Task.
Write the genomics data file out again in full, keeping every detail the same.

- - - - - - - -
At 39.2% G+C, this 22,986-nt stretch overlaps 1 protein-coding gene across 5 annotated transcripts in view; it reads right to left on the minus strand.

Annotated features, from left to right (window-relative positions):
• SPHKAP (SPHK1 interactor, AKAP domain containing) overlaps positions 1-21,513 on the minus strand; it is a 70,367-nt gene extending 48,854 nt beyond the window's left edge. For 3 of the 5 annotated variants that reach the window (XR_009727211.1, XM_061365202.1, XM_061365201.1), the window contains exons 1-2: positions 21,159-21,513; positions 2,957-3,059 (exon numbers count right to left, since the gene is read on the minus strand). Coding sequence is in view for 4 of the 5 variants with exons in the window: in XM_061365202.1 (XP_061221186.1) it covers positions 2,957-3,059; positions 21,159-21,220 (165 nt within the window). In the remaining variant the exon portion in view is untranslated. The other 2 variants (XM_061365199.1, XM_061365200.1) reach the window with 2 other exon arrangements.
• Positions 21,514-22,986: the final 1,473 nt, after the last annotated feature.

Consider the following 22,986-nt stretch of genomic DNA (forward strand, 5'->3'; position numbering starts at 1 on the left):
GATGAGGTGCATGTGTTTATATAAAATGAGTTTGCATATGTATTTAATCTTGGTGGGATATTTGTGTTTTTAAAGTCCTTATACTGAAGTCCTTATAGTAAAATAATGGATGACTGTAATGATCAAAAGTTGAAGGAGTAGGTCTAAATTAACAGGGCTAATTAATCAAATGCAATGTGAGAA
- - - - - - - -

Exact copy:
At 39.2% G+C, this 22,986-nt stretch overlaps 1 protein-coding gene across 5 annotated transcripts in view; it reads right to left on the minus strand.

Annotated features, from left to right (window-relative positions):
• SPHKAP (SPHK1 interactor, AKAP domain containing) overlaps positions 1-21,513 on the minus strand; it is a 70,367-nt gene extending 48,854 nt beyond the window's left edge. For 3 of the 5 annotated variants that reach the window (XR_009727211.1, XM_061365202.1, XM_061365201.1), the window contains exons 1-2: positions 21,159-21,513; positions 2,957-3,059 (exon numbers count right to left, since the gene is read on the minus strand). Coding sequence is in view for 4 of the 5 variants with exons in the window: in XM_061365202.1 (XP_061221186.1) it covers positions 2,957-3,059; positions 21,159-21,220 (165 nt within the window). In the remaining variant the exon portion in view is untranslated. The other 2 variants (XM_061365199.1, XM_061365200.1) reach the window with 2 other exon arrangements.
• Positions 21,514-22,986: the final 1,473 nt, after the last annotated feature.

Consider the following 22,986-nt stretch of genomic DNA (forward strand, 5'->3'; position numbering starts at 1 on the left):
GATGAGGTGCATGTGTTTATATAAAATGAGTTTGCATATGTATTTAATCTTGGTGGGATATTTGTGTTTTTAAAGTCCTTATACTGAAGTCCTTATAGTAAAATAATGGATGACTGTAATGATCAAAAGTTGAAGGAGTAGGTCTAAATTAACAGGGCTAATTAATCAAATGCAATGTGAGAA